June 3, 2002
Look at the graph on the left. I drew this while sitting in a chair when I was away at the cottage. I was thinking about children and education. I was thinking about how short childhood is. I was thinking about how nice it would be to be a kid with little worries and little cares. I was imagining having nothing but time to sit and enjoy learning new things around me without any pressure to succeed or any fear of failure. I was thinking that learning for the sheer enjoyment of learning would be nice.
I started thinking about intelligence and when it starts to bud in kids. I would guess that the period from birth to puberty is the period in which most of the intellectual leaps and bounds take place. After that, the personality is firmly rooted, most of the hardwiring is done, and the human being simply refines this for the remainder of their life.
Consider the cyan (light blue) line on the graph. This is my representation of the average development of intelligence with age. There is a sharp increase from birth until 12 years or so, then there is a quick, albeit lesser increase from 12 until 25-30 when most education and job training takes place. After that intelligence does not rise all that rapidly for the remainder of the lifespan. Seems reasonable.
Now consider the dark blue line. It follows essentially the same pattern, but at a higher level. This is my representation of the gifted individual. That person who is born with their wiring set up a little more efficiently. Patterns are clearer, understanding comes easier, learning comes quicker. There are some people like that out there. The problem I find with a lot of parents is that they all think that their kids fit into the gifted category. More often than not, they are probably wrong.
And then there is the third category represented by the red line. I am calling this the "accelerated" kid. I am not talking about the kid who does his homework and gets acceptable grades while maintaining a social life and an enjoyment of the process of learning. I am talking about the kid that gets outside tutoring to improve their already acceptable grades. This is the kid that the parents want to turn into a gifted kid. This is the kid that is pushed hard to learn, fast tracked through school and bombarded with as much "educational" time as possible to ensure that they accelerate past their peers.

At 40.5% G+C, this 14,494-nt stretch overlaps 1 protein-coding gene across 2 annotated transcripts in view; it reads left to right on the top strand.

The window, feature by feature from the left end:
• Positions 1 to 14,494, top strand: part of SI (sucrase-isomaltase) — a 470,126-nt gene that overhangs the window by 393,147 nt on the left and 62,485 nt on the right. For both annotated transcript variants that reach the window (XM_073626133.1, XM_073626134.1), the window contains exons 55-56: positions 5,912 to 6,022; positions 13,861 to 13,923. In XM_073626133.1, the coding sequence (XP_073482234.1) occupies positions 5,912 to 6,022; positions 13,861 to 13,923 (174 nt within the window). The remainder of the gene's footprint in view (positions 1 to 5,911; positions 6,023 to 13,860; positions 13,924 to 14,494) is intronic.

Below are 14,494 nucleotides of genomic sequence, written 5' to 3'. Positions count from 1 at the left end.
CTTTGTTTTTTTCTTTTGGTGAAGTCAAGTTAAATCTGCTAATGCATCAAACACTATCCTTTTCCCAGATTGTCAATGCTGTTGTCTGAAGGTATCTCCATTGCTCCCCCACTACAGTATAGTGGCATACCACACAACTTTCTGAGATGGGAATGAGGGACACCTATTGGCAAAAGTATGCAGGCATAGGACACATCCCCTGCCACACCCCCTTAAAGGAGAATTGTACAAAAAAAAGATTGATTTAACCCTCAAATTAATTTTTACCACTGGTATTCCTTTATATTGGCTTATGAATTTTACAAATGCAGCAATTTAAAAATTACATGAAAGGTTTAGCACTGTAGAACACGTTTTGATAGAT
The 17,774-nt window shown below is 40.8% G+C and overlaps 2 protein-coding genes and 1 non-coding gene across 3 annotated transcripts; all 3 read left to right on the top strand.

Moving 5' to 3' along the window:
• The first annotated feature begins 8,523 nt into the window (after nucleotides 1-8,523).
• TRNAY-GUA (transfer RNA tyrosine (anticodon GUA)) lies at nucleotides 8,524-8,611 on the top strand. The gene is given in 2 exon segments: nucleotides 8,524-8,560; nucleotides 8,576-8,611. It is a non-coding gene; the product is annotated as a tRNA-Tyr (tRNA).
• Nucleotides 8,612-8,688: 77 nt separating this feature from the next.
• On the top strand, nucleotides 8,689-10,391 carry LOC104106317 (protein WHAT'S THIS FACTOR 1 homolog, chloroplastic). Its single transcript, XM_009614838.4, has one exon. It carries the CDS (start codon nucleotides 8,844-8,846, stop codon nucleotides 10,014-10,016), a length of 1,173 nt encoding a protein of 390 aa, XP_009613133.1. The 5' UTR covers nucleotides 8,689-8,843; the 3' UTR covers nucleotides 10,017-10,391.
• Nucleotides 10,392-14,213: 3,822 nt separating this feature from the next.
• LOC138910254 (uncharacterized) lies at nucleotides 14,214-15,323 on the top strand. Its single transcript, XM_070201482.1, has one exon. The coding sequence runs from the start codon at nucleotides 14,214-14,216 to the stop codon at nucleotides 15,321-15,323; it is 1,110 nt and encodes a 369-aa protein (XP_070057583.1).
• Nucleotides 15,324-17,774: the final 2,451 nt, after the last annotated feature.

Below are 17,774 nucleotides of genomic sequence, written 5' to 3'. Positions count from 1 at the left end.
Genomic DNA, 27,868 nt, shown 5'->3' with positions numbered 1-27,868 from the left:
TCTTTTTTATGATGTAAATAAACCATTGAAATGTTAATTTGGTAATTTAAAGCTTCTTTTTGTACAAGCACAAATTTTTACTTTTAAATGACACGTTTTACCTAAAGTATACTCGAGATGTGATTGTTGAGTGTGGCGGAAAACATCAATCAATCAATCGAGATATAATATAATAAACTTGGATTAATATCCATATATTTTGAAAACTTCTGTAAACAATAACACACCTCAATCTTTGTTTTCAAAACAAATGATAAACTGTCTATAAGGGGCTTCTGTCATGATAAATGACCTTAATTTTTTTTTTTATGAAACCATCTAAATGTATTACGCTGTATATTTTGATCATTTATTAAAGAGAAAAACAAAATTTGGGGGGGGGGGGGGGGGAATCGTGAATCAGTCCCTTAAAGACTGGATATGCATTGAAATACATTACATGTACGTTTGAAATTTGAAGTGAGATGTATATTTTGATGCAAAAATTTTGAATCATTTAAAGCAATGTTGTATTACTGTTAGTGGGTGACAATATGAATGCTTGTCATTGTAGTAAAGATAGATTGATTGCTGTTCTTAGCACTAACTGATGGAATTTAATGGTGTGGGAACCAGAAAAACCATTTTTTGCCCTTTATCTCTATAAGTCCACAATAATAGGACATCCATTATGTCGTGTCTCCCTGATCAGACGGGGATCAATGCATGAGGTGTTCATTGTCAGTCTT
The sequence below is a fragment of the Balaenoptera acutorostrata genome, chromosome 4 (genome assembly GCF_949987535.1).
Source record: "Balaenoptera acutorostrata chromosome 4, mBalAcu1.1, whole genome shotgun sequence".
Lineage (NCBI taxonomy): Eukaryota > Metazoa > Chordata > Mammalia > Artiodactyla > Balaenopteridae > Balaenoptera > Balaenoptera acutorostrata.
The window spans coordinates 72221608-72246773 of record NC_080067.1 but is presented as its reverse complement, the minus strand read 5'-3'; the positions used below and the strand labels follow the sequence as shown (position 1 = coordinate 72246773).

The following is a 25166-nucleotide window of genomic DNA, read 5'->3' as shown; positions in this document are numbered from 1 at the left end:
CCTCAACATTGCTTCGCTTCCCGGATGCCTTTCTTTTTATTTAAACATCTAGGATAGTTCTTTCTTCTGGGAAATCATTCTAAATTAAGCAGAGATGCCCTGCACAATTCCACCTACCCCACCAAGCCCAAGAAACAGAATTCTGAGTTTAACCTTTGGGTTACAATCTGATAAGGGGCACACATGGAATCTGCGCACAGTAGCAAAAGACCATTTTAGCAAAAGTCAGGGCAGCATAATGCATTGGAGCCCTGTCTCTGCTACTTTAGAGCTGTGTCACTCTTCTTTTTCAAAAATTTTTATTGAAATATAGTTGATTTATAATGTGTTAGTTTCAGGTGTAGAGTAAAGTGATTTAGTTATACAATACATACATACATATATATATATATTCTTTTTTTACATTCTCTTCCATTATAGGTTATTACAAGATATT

I often wonder about these kids. My wonder is represented by the red line. I wonder if pushing your kid early does indeed give them a slightly better intelligence when compared to their young friends, but this difference then becomes negligible or non-existent once they reach early adulthood. If my red line is accurate, it is quite possible that all of the pushing and prodding and driving of children to perform at a higher level actually does not do them any good later in life. If anything, it could do damage to their enjoyment of living.
As a kid I was not pushed to learn. My parents knew I had potential but told me that as long as I did my best, that was good enough for them. In highschool, I didn't try that hard, but got away with acceptable grades. When I did not hand in a report or failed an exam, I learned that it was my own fault. Somewhere along the way, I realized that my best was something that I had discovered for my self. I realized that with some hard work, I could accomplish many things. In the end, I feel happy with where my intelligence level has developed to. If my parents had pushed me harder, would I have ended up happier/richer/more successful than I am now? Or would I have developed a distaste for learning and yet still ended up as intelligent as I am now. It is a tough call.
::Also showcased at Raising Hell::
May 31, 2002
May 30, 2002
May 28, 2002
If there is something I hate, it is when a character leans over to hurl and all that comes out is a mouthful. It is obvious that the volume of vomit is exactly the amount that the actor could hold in their mouth when the director yells "Action!". And it bugs me every time. Whenever I have hurled (tequila induced purging in Algonquin park, Halloween party vomit in a grocery bag, every flu I can remember, etc) the volume that comes up is incredible. It is definitely more than a mouthful. So, with major motion pictures having astronomical budgets, why can't a little money be funnelled into making the vomit look realistic? I think that this is something that would be well worth the money. I can imagine myself leaving a movie saying "That movie kinda sucked, but boy did that guy HURL!".
There you go, Hollywood. Do your thing...